As 2017 comes to a close, we revisit our first 12 interviews to highlight some of the themes and trends across our inaugural episodes. Clips highlight everything from planning and carrying out research studies to the trials and tribulations of academic publishing. We also hear from guests about the use of crowdsourcing in science, the importance of collaboration, and the challenges and surprises of doing impactful research. Some clips have never aired, so check out even more of the unpublished stories behind the world’s most compelling science.

Best of 2017 Special
Best of 2017 Special
Best of 2017 SpecialBest of 2017 Special
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What matters more in getting cited — what you say or how you say it? In our first episode of the show we're visited by Ryan Kelly from the University of Washington's School of Marine and Environmental Affairs. He talks with us about his article "Narrative Style Influences Citation Frequency in Climate Change Science," published in the December 2016 edition of the open-access journal PLoS One, along with co-authors Annie Hillier ...
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How well can doctors and nurses really predict the outcomes of their ICU patients? In this episode, Scott Halpern from the University of Pennsylvania's School of Medicine, discusses how he and his colleagues explored the accuracy of ICU physicians and nurses in predicting the health outcomes of their patients. Their work is detailed in his open-access article "Discriminative Accuracy of Physician and Nurse Predictions for Survival and Functional Outcomes 6 Months ...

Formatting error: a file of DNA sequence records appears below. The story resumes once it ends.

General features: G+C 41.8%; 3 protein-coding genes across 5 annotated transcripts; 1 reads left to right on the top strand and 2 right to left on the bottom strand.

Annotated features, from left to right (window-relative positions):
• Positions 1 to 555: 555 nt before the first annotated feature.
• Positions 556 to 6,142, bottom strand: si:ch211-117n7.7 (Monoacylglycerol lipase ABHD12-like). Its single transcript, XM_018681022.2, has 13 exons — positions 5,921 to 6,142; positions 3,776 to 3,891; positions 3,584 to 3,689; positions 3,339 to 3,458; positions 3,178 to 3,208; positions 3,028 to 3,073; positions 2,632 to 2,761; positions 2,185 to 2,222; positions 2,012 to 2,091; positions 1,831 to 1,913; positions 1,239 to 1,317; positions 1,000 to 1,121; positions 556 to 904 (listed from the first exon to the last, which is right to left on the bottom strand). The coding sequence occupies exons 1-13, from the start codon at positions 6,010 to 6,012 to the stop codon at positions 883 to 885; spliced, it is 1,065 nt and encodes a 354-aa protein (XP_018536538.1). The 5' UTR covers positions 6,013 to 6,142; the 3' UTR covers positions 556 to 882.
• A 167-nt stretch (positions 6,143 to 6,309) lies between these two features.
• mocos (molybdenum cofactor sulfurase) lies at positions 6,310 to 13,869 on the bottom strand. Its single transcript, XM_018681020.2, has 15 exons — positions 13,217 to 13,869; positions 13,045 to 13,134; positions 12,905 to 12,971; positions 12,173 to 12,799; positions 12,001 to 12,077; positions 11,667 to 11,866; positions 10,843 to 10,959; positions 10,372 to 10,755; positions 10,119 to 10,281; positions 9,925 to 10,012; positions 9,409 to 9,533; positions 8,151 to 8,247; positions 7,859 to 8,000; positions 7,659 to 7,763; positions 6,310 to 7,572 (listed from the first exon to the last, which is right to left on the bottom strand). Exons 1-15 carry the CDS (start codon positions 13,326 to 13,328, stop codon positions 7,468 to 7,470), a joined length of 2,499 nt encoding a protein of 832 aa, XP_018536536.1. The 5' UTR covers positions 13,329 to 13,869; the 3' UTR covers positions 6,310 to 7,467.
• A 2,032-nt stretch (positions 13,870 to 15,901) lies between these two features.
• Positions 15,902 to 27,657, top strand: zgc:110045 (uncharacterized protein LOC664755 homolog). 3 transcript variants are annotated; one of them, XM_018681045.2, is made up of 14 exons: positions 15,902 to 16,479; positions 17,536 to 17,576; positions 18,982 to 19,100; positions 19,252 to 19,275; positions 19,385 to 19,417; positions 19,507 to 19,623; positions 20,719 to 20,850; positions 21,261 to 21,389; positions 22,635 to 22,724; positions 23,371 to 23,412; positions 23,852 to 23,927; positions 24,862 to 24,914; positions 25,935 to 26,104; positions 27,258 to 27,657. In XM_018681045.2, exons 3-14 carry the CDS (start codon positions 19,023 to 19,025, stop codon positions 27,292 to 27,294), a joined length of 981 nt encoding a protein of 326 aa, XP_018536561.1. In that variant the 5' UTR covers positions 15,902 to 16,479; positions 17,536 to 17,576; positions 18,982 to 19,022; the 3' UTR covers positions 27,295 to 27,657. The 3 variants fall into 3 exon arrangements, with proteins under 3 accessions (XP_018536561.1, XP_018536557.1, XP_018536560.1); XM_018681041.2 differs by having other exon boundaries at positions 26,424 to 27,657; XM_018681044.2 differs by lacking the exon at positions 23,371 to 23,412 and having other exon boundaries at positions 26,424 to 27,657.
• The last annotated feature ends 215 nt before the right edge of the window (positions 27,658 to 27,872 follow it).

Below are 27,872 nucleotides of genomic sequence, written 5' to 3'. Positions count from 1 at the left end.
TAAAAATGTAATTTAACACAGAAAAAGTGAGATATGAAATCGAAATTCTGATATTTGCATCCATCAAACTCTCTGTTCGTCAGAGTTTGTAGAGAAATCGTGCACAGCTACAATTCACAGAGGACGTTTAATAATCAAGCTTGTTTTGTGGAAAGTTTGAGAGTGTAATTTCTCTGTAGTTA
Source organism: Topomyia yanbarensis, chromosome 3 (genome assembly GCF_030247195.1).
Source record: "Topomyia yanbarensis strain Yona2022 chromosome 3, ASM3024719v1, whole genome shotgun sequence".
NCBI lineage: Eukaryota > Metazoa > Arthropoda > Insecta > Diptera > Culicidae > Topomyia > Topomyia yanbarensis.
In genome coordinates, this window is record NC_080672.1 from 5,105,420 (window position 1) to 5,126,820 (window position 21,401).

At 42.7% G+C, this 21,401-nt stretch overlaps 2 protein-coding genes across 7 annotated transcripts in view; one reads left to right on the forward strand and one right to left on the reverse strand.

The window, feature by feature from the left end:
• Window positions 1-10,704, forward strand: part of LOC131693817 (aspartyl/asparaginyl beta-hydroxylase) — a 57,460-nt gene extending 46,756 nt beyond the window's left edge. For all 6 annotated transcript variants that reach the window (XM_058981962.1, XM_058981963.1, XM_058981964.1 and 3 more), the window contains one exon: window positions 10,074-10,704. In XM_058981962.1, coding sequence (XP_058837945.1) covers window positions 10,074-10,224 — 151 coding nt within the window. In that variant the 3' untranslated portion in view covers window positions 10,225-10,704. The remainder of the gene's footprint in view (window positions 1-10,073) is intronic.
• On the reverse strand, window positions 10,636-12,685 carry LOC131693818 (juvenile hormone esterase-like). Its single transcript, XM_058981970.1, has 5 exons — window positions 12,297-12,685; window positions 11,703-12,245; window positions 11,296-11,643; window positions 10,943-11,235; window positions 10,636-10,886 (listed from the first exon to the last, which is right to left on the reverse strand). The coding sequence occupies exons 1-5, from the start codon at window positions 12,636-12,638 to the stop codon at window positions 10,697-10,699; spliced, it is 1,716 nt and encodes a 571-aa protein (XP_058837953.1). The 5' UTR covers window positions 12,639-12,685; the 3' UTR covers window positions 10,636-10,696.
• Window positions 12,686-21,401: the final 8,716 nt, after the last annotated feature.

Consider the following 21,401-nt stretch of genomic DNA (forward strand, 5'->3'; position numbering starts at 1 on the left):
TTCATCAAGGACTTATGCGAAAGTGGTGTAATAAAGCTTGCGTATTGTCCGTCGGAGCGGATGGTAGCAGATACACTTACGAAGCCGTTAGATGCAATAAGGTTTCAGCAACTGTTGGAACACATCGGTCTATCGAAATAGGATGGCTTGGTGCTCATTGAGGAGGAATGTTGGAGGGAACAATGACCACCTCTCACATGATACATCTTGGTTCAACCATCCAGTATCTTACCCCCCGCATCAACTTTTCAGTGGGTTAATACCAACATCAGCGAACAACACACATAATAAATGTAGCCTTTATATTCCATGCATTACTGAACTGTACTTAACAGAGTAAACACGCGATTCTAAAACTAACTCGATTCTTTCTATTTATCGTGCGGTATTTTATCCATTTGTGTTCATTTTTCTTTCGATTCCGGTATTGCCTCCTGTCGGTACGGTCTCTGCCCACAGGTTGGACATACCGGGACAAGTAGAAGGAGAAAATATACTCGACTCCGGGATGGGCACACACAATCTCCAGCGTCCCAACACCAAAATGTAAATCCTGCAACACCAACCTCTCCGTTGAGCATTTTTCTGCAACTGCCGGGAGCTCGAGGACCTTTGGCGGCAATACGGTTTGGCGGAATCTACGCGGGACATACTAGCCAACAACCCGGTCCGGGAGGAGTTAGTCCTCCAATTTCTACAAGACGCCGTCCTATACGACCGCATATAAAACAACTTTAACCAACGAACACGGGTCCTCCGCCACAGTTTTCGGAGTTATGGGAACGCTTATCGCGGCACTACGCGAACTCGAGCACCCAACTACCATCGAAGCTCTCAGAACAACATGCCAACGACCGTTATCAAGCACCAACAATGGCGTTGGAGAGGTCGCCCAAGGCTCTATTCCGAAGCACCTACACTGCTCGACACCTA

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Can stereotypes about Christians really limit who pursues science? In this episode, Kim Rios from Ohio University discusses how self-concepts and group identities may change how we look at the role of religion in science. Kim tells the stories behind her article "Negative Stereotypes Cause Christians to Underperform in and Disidentify With Science." She co-authored the article with Zhen Cheng, Rebecca Totton and Azim Shariff, which was published in the ...
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A picture may be worth 1000 words, but can we also teach computers to create stories from the stories that lie inside our images? In this episode, Devi Parikh of Georgia Tech’s school of interactive computing discusses her work training computers to determine the semantic meaning within images. Devi talks about the stories behind her open-access article "Bringing Semantics Into Focus Using Visual Abstraction," which she co-authored with Larry Zitnick ...
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Many people hear voices that aren't really there. It drives some to seek psychiatric treatment, but others are able to make use of it in healthy ways. In this episode, Al Powers and Phil Corlett from Yale University talk about their research into the similarities and differences between these two groups, and what the rest of us can learn from their experiences. They tell their stories behind developing their open-access ...
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The rich archaeological records of human space exploration can tell us much about human behavior, geopolitics, and the history of science and technology. In this episode we're joined by Alice Gorman of Flinders University in South Australia. Alice tells us about her research that explores archaeological perspectives derived from the artifacts left by humans on the Moon from 1969 to 1972. She shares stories behind her article “Culture on the ...